Image: Two boys taking stuff from destroyed street in Aleppo
“I can tell you…not a family in Aleppo can live and continue to feed and raise their children without help,” says Samer in a city in northern Syria. His family is one of more than 17,000 families who are supported with food by Open Doors through a local church each month.
Before the war, Samer lived in a village in the countryside between Aleppo and Idlib. There he was employee of a gas station. “The militants surrounded our village; we did not feel safe. I have two daughters and I was afraid for them. We heard many things about the militants, how they entered the villages, how they raped and killed.” They fled to Aleppo as the war had not yet reached that city. They were able to live there a short period in peace until the war reached Aleppo. “We lived a hard time when gunmen surrounded the neighborhood and then laid siege to all of Aleppo.”
Since the city is fully under control of the Syrian government, the security situation has improved a lot. “I work at a gas station now. I don’t receive a high salary, about 60 US dollar a month, and half of it goes to the rent of the place we live.”
“I try to do my best, but prices are increasing. I feel as if my hands are cut, they are powerless to do anything. I can tell you…not a family in Aleppo can live and continue to feed and raise their children without help. So for me, the food supply I receive helps us to continue living here. I want to thank you personally. Thank you. I know that the continued assistance you provide gives us hope to continue our lives with our families in our dear country.”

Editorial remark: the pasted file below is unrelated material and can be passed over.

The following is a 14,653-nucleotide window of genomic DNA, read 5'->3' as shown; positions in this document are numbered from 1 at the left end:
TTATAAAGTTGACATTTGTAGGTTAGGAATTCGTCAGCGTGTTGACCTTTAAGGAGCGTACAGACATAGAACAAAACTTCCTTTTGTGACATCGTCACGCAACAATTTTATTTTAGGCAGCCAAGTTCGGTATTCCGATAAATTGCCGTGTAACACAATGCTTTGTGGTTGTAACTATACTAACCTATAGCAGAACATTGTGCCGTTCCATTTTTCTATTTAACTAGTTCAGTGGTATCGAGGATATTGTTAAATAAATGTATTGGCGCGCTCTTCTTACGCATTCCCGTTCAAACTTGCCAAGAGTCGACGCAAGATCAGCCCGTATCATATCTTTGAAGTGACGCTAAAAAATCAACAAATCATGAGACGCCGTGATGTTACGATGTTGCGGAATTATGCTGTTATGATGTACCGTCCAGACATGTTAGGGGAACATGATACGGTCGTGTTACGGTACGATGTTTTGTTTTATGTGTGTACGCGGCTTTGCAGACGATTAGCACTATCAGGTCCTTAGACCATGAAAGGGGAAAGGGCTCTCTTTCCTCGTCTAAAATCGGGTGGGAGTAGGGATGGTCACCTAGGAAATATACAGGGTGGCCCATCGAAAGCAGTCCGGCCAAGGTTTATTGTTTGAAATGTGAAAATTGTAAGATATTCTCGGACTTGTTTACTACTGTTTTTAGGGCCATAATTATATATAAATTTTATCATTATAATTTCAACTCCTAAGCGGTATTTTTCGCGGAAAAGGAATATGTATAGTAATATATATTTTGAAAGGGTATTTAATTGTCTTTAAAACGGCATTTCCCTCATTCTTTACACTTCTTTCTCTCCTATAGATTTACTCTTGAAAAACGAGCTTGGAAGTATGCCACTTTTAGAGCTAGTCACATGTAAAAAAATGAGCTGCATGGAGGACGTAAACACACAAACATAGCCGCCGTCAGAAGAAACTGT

Another woman depending on medical help is Vartoha. She is a retired teacher who lives with her sister in their family home in Aleppo. The younger sister is looking after her as she suffers from renal failure and needs a large quantity of medicine each month and frequent blood analysis to monitor her health. With the small income of the sister, they cannot meet all their needs. “We are not used to asking others for help, but this situation forced us to do so. Thank you for your help and care, you have supported me with the medication I need. You took away a big burden from our shoulders. Your contribution carried a bit of the pain I feel.”
“The people need help dramatically”
Samer and Vartoha are two of about 17,000 families Open Doors supports through local churches or local partners in Syria each month. The help given differs per family and per location. Some only get food and hygiene packages, where others receive rent subsidies or medicine and medical help, even pastoral care and child care. The areas we are covering in Syria are more than a dozen including Aleppo and Damascus.
A priest says: “The people need help dramatically. The people are very tired, some are even in despair. With this help we give them strength to continue. With your support and assistance we try to help them as much as we can. Thank you for everything you are doing for these people.